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AI on campaign

TECHNOLOGY | FEC considers reining in AI-assisted political ads

Three AI-generated images were used in the pro-DeSantis ad. DeSantis War Room

AI on campaign
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The Federal Election Commission (FEC) is ­dipping its toes into the debate over regulation of artificial intelligence (AI). The regulatory body voted Aug. 10 to open up a petition by advocacy group Public Citizen for public comment, beginning a process that could lead to new rules for political campaign ads. The petition calls on the FEC to ban candidates and political parties from misrepresenting their opponents via AI.

Political groups are already using AI in ads: In June, a campaign account affiliated with Gov. Ron DeSantis shared AI-generated images of former President Donald Trump embracing former chief medical adviser Anthony Fauci. In July, Never Back Down, a super PAC supporting DeSantis, used AI in an ad to mimic Trump’s voice. The PAC reportedly spent $1 million to run the ad. The Republican National Committee also used AI in April to create a 30-second video ad forecasting a dark future if President Joe Biden is reelected—including fake images of China invading Taiwan and ­soldiers on the streets of San Francisco. The RNC ad included a small disclaimer noting it was “built entirely with AI imagery.” (The other ads had no disclaimer.)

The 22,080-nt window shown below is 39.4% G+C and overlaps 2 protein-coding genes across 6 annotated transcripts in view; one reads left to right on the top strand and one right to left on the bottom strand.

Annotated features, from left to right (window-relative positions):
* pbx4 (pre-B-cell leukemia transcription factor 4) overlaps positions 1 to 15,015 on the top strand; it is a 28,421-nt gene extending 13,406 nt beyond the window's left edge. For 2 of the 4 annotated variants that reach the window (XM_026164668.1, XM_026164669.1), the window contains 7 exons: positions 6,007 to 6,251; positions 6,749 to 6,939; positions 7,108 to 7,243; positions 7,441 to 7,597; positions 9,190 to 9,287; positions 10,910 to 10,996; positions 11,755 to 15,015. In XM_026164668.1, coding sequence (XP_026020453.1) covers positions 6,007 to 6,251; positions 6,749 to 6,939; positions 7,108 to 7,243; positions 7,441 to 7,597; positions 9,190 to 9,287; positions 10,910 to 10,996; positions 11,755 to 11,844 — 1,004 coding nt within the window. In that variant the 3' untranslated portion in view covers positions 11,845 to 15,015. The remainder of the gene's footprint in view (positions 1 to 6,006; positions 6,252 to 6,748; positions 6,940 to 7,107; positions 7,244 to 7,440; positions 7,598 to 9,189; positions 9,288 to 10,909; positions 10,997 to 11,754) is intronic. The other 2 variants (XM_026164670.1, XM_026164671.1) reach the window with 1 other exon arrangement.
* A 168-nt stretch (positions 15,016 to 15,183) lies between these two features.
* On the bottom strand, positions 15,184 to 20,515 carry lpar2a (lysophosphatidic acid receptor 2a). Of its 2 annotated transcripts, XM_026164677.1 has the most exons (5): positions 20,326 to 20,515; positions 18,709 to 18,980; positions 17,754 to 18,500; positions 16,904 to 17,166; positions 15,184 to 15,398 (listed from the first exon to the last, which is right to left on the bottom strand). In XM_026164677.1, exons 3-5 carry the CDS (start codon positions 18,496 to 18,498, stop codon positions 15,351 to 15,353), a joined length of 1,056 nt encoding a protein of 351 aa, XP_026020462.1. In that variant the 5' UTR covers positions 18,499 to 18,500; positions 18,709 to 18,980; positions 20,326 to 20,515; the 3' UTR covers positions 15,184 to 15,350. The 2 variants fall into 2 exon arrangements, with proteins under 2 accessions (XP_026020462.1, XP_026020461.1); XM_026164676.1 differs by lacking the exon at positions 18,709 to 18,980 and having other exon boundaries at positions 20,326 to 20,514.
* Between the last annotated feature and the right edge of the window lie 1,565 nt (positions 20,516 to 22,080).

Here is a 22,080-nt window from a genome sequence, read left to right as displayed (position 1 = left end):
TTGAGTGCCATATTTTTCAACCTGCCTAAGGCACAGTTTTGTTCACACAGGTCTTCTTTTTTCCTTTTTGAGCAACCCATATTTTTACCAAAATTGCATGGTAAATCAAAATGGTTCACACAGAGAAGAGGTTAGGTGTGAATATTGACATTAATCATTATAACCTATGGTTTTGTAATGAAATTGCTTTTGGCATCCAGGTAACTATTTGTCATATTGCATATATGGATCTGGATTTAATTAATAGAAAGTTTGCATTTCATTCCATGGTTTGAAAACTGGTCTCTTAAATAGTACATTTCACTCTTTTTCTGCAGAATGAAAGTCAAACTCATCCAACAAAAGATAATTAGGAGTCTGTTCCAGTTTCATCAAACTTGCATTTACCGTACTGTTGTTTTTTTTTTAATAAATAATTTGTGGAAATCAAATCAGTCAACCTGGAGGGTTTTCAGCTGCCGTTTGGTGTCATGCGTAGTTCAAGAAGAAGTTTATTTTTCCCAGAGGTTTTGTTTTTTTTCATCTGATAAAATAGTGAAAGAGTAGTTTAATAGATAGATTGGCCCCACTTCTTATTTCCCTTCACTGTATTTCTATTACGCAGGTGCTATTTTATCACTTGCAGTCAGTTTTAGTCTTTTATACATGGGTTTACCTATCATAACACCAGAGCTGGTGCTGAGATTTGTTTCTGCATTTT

FEC Commissioner Allen Dickerson, a Republican, voted to open the period for public comment, but he said he’s unconvinced that Congress has given the FEC authority to regulate AI-generated content. Sen. Amy Klobuchar, D-Minn., said she would introduce a bill clarifying the FEC’s authority. Klobuchar has also put forward a measure that would require campaigns to disclose AI use.

Justin Sullivan/Getty Images

San Francisco opens roads to robotaxis

Robotaxi operators Waymo and Cruise can now launch 24/7, paid driverless rides in San Francisco. The California Public Utilities Commission voted 3–1 to grant both companies ­permits on Aug. 10. Previously, Cruise was only allowed to charge for ­driverless rides in certain areas of the city between 10 p.m. and 6 a.m., while Waymo could operate anywhere but couldn’t charge for rides.

Regulators placed no ­limits on the number of cars either company may operate. Waymo currently operates about 250 autonomous cars in the city, while Cruise has 400. San Francisco residents disagreed at the commission hearing—some touted the cars’ potential to increase tourism and accessibility, while others raised safety concerns. The city has logged approximately 600 traffic incidents involving driverless vehicles since June 2022. On Aug. 15, a Cruise driverless car rolled into wet concrete and got stuck. —E.R.

Elizabeth Russell

Elizabeth is a reporter and editorial assistant at WORLD. She is a graduate of World Journalism Institute and Patrick Henry College.


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